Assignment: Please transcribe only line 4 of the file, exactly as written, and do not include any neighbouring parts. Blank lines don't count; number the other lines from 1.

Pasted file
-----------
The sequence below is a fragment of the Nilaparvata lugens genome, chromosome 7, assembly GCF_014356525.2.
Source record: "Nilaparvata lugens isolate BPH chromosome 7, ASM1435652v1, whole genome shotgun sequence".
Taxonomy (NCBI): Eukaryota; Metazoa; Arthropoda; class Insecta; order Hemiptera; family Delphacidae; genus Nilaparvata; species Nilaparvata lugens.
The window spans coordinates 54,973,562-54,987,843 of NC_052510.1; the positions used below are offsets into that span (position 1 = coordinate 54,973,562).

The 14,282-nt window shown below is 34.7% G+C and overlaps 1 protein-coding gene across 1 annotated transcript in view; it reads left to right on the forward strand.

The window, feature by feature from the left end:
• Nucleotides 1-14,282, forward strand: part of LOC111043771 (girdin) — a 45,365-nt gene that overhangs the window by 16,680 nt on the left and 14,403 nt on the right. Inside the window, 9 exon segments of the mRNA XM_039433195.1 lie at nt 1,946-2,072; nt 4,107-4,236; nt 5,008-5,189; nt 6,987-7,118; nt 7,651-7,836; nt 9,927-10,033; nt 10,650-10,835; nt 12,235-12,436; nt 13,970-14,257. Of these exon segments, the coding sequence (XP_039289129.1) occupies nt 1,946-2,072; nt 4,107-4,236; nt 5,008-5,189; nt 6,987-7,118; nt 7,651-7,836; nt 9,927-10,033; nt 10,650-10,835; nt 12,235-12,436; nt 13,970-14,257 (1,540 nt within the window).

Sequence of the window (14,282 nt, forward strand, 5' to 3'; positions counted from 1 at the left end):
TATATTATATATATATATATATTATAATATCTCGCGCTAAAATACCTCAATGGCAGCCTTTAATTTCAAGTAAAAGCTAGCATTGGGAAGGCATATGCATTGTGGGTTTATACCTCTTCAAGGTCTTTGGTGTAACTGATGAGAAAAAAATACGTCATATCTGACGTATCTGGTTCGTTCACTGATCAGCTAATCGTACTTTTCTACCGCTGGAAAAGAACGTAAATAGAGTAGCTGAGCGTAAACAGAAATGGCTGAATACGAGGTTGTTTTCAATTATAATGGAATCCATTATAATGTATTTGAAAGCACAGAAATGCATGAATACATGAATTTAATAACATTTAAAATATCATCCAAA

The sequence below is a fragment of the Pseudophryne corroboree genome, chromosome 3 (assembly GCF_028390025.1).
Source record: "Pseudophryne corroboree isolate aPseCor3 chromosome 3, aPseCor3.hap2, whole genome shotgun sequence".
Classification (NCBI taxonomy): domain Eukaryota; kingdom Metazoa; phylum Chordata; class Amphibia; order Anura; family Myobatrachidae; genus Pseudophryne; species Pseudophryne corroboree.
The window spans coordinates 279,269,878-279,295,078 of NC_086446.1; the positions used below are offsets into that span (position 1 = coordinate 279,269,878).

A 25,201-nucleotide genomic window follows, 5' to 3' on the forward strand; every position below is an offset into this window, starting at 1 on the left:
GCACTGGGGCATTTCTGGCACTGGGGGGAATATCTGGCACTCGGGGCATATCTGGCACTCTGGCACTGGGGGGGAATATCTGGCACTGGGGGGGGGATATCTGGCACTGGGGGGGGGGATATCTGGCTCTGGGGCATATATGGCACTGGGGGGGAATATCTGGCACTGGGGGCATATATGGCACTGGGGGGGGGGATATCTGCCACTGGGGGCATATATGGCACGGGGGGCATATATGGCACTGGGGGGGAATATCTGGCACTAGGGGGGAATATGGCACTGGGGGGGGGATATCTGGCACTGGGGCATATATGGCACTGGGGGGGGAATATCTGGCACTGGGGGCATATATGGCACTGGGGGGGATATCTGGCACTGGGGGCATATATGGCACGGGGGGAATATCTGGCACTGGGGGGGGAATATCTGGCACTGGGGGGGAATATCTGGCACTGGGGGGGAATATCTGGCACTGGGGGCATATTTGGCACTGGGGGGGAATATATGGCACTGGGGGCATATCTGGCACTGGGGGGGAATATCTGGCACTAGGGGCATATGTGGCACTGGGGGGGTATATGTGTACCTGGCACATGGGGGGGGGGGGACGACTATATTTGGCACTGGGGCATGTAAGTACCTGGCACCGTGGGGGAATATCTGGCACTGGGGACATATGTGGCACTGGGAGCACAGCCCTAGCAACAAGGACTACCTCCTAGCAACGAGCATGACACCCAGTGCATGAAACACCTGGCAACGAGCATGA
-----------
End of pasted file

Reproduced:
The window spans coordinates 54,973,562-54,987,843 of NC_052510.1; the positions used below are offsets into that span (position 1 = coordinate 54,973,562).